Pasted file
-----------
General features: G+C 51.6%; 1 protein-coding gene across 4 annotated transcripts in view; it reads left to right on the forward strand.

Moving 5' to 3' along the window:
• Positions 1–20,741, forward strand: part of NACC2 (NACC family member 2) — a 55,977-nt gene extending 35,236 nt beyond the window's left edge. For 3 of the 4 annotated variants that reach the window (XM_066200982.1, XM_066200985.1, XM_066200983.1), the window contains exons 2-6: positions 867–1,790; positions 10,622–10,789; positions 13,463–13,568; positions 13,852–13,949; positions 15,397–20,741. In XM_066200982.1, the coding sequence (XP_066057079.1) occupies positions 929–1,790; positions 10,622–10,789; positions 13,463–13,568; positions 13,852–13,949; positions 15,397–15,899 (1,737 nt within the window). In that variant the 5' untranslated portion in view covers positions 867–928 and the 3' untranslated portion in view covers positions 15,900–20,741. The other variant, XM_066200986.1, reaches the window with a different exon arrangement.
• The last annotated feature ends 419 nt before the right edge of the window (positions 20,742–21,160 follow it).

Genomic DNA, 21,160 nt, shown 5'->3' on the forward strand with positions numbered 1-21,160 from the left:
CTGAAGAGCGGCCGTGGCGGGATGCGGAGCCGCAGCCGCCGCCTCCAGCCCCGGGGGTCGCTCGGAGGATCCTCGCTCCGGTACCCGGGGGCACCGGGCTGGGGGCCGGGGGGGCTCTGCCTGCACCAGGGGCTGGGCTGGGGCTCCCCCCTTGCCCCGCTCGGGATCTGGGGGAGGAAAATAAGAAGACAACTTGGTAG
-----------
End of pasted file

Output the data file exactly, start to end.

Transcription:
General features: G+C 51.6%; 1 protein-coding gene across 4 annotated transcripts in view; it reads left to right on the forward strand.

Moving 5' to 3' along the window:
• Positions 1–20,741, forward strand: part of NACC2 (NACC family member 2) — a 55,977-nt gene extending 35,236 nt beyond the window's left edge. For 3 of the 4 annotated variants that reach the window (XM_066200982.1, XM_066200985.1, XM_066200983.1), the window contains exons 2-6: positions 867–1,790; positions 10,622–10,789; positions 13,463–13,568; positions 13,852–13,949; positions 15,397–20,741. In XM_066200982.1, the coding sequence (XP_066057079.1) occupies positions 929–1,790; positions 10,622–10,789; positions 13,463–13,568; positions 13,852–13,949; positions 15,397–15,899 (1,737 nt within the window). In that variant the 5' untranslated portion in view covers positions 867–928 and the 3' untranslated portion in view covers positions 15,900–20,741. The other variant, XM_066200986.1, reaches the window with a different exon arrangement.
• The last annotated feature ends 419 nt before the right edge of the window (positions 20,742–21,160 follow it).

Genomic DNA, 21,160 nt, shown 5'->3' on the forward strand with positions numbered 1-21,160 from the left:
CTGAAGAGCGGCCGTGGCGGGATGCGGAGCCGCAGCCGCCGCCTCCAGCCCCGGGGGTCGCTCGGAGGATCCTCGCTCCGGTACCCGGGGGCACCGGGCTGGGGGCCGGGGGGGCTCTGCCTGCACCAGGGGCTGGGCTGGGGCTCCCCCCTTGCCCCGCTCGGGATCTGGGGGAGGAAAATAAGAAGACAACTTGGTAG